USFWS Section 10(a)(1)(A) Scientific Permit Requirements for Conducting Presence/Absence Surveys for Endangered Karst Invertebrates in Central Texas - This document outlines the process for conducting presence/absence surveys for federally-listed endangered terrestrial karst invertebrates species in central Texas under a section 10(a)(1)(A) permit issued by the U.S. Fish and Wildlife Service under the Endangered Species Act of 1973, as amended.
Section10(a)(1)(A) permits, also referred to as recovery, enhancement of survival, or scientific permits, allow for 'take' of listed species that may or will occur while conducting research to further the recovery of a listed species. This document outlines methods to be used, information to be included in final reports, and minimum qualifications for personnel conducting presence/absence surveys for endangered karst invertebrates under a section 10(a)(1)(A) permit.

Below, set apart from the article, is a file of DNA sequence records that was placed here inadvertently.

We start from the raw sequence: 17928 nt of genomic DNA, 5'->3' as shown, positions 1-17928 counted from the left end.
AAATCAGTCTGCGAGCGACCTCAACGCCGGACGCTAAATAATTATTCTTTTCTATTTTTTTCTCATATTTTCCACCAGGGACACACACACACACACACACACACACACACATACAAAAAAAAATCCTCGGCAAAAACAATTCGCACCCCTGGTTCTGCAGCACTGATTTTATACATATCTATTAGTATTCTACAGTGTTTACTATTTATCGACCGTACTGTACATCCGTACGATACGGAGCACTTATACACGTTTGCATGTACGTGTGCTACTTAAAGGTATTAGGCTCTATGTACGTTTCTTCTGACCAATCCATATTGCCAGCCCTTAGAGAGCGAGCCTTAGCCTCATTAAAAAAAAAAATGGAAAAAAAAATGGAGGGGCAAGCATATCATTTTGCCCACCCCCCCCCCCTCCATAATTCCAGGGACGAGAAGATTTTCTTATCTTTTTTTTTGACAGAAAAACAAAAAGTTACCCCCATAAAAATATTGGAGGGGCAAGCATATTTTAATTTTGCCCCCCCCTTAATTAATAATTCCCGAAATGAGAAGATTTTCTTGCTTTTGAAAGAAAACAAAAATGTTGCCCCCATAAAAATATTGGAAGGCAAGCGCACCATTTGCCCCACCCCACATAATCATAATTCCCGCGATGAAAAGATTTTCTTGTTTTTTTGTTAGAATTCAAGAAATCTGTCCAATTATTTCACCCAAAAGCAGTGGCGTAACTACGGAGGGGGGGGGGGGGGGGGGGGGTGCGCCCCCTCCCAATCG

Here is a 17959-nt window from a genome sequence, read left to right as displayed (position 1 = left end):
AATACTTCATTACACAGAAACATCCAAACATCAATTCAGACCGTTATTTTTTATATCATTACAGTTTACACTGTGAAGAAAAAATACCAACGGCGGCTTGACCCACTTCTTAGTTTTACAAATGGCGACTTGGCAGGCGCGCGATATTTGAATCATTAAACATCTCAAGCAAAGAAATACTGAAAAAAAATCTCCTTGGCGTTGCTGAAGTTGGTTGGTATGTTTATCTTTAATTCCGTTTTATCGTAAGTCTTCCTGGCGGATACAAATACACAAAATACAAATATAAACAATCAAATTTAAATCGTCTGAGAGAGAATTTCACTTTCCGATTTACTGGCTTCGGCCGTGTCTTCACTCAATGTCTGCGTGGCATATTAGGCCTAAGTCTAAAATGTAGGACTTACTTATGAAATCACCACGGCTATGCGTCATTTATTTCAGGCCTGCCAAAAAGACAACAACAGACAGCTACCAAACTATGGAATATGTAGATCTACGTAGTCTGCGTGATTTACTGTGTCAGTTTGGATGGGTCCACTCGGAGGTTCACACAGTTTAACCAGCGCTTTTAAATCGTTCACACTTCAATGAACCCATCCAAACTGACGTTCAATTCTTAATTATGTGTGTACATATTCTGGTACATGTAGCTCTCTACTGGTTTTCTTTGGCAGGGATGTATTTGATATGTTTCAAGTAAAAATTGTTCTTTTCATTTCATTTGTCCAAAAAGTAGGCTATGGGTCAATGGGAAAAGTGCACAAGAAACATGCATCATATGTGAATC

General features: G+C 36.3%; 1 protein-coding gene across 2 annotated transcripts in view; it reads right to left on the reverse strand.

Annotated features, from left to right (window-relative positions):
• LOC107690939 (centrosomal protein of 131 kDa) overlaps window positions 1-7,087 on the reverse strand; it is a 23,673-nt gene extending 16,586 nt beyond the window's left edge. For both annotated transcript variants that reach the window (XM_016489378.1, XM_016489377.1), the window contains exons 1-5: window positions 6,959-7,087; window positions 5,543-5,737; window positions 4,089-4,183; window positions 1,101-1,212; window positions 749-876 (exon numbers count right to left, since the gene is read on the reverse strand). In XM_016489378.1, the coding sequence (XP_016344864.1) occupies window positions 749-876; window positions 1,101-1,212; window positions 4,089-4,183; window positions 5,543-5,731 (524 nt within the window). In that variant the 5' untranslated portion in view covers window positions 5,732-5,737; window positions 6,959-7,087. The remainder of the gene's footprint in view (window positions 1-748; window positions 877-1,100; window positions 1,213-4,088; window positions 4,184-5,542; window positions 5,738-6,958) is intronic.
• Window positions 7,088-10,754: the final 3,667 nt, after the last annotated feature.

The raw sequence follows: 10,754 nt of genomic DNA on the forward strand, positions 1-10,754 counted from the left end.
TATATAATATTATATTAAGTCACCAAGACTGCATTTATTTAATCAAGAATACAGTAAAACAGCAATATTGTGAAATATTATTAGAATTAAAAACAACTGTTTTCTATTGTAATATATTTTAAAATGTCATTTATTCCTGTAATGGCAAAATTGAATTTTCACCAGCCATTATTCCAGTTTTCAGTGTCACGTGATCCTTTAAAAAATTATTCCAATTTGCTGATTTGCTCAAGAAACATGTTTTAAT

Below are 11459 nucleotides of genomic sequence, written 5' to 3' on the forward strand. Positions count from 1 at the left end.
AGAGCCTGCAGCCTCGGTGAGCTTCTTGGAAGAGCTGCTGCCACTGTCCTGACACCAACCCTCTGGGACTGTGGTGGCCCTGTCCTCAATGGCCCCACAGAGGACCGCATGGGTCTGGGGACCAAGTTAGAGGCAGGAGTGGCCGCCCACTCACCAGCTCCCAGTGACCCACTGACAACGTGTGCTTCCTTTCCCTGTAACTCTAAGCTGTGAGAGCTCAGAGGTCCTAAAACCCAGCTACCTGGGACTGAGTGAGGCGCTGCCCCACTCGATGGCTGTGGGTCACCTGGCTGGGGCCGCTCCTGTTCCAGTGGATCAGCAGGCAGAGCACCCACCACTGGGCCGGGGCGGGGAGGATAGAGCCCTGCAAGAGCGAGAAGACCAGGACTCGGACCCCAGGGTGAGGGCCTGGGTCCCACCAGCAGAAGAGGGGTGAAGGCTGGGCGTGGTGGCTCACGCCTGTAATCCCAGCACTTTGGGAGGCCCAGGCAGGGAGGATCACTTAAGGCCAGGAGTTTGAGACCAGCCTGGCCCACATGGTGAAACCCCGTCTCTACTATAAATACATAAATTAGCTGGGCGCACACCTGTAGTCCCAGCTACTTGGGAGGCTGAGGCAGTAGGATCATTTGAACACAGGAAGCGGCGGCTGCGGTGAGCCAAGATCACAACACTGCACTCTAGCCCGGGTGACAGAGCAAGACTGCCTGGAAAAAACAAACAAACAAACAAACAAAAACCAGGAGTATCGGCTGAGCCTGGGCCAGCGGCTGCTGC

The objective of this document is to identify survey methods that will produce sound scientific information upon which to base decisions and actions for the conservation of these endangered species. Using consistent survey methodology will also allow for greater comparison and analysis of results, and thereby increase our understanding of these species and their habitat requirements. Information that relates to the effectiveness of these survey guidelines in conserving endangered karst species is welcome.
To apply for a scientific research and recovery permit to conduct presence/absence surveys or do research on endangered or threatened species, you will need to fill out Form 3-200-59. This form and instructions for filling it out can be found on our ePermits website.